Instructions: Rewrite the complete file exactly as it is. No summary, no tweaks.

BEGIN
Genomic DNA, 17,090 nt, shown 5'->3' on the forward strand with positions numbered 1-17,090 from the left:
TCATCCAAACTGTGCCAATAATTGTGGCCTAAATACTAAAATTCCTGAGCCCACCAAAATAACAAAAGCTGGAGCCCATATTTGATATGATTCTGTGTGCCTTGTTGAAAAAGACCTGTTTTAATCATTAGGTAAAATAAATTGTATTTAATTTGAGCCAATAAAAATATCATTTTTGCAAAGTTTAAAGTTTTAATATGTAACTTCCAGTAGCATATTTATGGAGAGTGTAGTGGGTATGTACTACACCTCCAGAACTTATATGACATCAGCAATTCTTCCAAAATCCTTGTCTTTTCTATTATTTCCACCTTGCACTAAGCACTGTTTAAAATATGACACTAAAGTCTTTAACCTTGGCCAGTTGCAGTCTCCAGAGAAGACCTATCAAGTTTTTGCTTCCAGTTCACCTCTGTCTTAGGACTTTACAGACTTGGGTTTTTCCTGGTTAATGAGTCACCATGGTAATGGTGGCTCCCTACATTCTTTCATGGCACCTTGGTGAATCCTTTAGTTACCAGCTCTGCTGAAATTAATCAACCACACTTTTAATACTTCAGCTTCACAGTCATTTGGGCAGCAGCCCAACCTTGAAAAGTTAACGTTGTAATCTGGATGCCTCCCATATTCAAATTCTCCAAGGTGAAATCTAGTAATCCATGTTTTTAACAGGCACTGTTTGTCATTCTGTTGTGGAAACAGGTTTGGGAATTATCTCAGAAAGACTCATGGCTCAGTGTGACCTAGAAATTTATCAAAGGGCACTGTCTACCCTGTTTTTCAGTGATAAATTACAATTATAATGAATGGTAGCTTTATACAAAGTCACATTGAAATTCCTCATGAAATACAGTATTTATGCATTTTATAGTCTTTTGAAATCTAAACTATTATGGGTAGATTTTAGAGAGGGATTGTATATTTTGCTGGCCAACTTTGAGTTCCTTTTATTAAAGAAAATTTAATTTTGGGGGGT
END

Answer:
Genomic DNA, 17,090 nt, shown 5'->3' on the forward strand with positions numbered 1-17,090 from the left:
TCATCCAAACTGTGCCAATAATTGTGGCCTAAATACTAAAATTCCTGAGCCCACCAAAATAACAAAAGCTGGAGCCCATATTTGATATGATTCTGTGTGCCTTGTTGAAAAAGACCTGTTTTAATCATTAGGTAAAATAAATTGTATTTAATTTGAGCCAATAAAAATATCATTTTTGCAAAGTTTAAAGTTTTAATATGTAACTTCCAGTAGCATATTTATGGAGAGTGTAGTGGGTATGTACTACACCTCCAGAACTTATATGACATCAGCAATTCTTCCAAAATCCTTGTCTTTTCTATTATTTCCACCTTGCACTAAGCACTGTTTAAAATATGACACTAAAGTCTTTAACCTTGGCCAGTTGCAGTCTCCAGAGAAGACCTATCAAGTTTTTGCTTCCAGTTCACCTCTGTCTTAGGACTTTACAGACTTGGGTTTTTCCTGGTTAATGAGTCACCATGGTAATGGTGGCTCCCTACATTCTTTCATGGCACCTTGGTGAATCCTTTAGTTACCAGCTCTGCTGAAATTAATCAACCACACTTTTAATACTTCAGCTTCACAGTCATTTGGGCAGCAGCCCAACCTTGAAAAGTTAACGTTGTAATCTGGATGCCTCCCATATTCAAATTCTCCAAGGTGAAATCTAGTAATCCATGTTTTTAACAGGCACTGTTTGTCATTCTGTTGTGGAAACAGGTTTGGGAATTATCTCAGAAAGACTCATGGCTCAGTGTGACCTAGAAATTTATCAAAGGGCACTGTCTACCCTGTTTTTCAGTGATAAATTACAATTATAATGAATGGTAGCTTTATACAAAGTCACATTGAAATTCCTCATGAAATACAGTATTTATGCATTTTATAGTCTTTTGAAATCTAAACTATTATGGGTAGATTTTAGAGAGGGATTGTATATTTTGCTGGCCAACTTTGAGTTCCTTTTATTAAAGAAAATTTAATTTTGGGGGGT